Jim Gallagher, executive director of the Kentucky Horse Racing Authority, told members of the Kentucky Thoroughbred Farm Managers Club April 5 to voice their collective opinion on how the Kentucky Breeders' Incentive monies should be divided.
"I urge this group to work together," Gallagher said, "and come to the authority with a unified voice on how the money is distributed."
Gallagher spoke of the new Kentucky Breeders' Incentive Fund, which was signed into law by Gov. Ernie Fletcher March 18, and the KHRA's role in how the money will be distributed.
The fund shifts the current 6% sales taxes paid on stud fees for stallions in Kentucky into an equine-specific fund to encourage breeding and foaling horses in Kentucky. The money will be split among Thoroughbreds, Standardbreds, and other breeds such as Quarter Horses, American Saddlebreds, and Walking Horses.
With the guidance from the KHRA, each breed will develop its own distribution plan for the funds and report to their respective group. The money will begin accruing in July, and payments will be made in 2006.
"We're coming at this with a totally blank slate," Gallagher said. "We will welcome any opinions this group has to offer."
Keeneland Director of Racing Rogers Beasley told the group about the new "milkshake" testing program at Keeneland, which opens its spring meet April 8.
Under Keeneland's new policy, every horse entered to race is required to report to barn 21 about 45 minutes before post time to undergo a pre-race blood test. Dr. Rick Sams of Ohio State University will oversee the testing program.
Blood-test samples will be sent to the Ohio State and Iowa State University equine drug testing laboratory for analysis. Beasley said Keeneland would follow California and Florida on testing procedures.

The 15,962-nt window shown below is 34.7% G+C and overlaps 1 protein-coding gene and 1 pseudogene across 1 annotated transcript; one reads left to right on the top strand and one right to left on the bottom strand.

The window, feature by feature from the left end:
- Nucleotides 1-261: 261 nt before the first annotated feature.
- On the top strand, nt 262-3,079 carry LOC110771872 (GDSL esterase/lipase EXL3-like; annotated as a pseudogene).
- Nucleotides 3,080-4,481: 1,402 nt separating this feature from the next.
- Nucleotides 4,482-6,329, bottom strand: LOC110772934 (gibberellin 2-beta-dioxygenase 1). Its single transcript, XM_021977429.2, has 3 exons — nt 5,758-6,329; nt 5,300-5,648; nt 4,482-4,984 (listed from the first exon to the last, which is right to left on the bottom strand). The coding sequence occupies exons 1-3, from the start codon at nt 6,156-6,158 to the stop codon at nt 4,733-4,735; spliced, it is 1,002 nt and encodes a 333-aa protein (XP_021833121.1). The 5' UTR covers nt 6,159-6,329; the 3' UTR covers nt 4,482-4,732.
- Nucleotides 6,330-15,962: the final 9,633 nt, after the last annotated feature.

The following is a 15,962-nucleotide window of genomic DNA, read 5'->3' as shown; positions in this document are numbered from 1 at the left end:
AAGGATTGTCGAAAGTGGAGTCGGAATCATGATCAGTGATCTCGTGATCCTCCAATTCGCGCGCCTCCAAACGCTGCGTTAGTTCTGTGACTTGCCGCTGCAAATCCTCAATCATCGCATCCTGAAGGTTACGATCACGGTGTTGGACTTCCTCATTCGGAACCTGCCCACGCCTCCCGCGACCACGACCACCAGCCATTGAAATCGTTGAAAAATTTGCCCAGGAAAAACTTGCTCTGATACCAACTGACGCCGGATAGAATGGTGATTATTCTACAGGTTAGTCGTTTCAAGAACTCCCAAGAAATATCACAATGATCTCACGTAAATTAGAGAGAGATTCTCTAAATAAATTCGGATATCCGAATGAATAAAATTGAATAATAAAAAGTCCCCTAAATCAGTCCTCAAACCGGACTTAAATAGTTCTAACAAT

Test results showing a blood serum total carbon dioxide (TCO2) level of 37 millimoles/liter of plasma or higher will be considered to be in violation of the rules, according to the Keeneland policy.
The first horse in a trainer's care that tests above the TCO2 limit will be put on "earned surveillance" and placed in a detention barn 24 hours prior to a race. The trainer will be responsible for the cost of the additional security at a fee of $150 per day.
Beasley said the connections of a horse that tests positive would not be required to forfeit purse money because the testing program is operating under a house rule as opposed to a regulation issued by the KHRA.
If a trainer has a second horse test above the TCO2 limit, he or she will not be allowed to enter a horse in a race at the meet for 10 days from the date he or she is notified of the test results.
A third offense will result in a trainer's expulsion from Keeneland for one year. The trainer will not be allowed to enter a horse in a race at the track for one year from the date the trainer is notified of test results.